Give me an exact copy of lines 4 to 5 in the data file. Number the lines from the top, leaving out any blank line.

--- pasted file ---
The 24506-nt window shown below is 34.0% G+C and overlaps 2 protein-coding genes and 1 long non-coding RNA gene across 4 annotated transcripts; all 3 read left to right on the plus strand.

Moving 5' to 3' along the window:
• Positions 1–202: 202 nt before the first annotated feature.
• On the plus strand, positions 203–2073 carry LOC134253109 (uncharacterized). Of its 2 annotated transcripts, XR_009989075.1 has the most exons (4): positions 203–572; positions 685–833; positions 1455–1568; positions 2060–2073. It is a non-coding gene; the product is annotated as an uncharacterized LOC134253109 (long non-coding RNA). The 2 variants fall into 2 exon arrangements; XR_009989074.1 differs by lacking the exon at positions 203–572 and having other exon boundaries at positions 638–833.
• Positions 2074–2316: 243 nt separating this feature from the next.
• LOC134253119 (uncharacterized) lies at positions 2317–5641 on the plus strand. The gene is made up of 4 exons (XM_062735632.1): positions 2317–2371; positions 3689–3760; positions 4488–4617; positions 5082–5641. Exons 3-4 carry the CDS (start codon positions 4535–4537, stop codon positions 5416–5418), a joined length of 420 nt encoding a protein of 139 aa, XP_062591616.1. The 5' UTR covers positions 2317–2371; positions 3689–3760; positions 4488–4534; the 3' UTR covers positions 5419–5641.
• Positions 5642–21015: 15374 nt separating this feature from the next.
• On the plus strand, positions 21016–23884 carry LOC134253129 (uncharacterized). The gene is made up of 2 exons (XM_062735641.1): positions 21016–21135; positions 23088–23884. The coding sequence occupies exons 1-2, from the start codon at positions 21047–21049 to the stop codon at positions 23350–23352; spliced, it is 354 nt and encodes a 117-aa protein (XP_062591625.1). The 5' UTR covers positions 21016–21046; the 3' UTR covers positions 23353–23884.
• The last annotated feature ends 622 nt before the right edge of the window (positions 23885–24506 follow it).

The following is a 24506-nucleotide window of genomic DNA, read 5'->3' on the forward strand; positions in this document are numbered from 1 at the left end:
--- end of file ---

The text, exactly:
• On the plus strand, positions 203–2073 carry LOC134253109 (uncharacterized). Of its 2 annotated transcripts, XR_009989075.1 has the most exons (4): positions 203–572; positions 685–833; positions 1455–1568; positions 2060–2073. It is a non-coding gene; the product is annotated as an uncharacterized LOC134253109 (long non-coding RNA). The 2 variants fall into 2 exon arrangements; XR_009989074.1 differs by lacking the exon at positions 203–572 and having other exon boundaries at positions 638–833.
• Positions 2074–2316: 243 nt separating this feature from the next.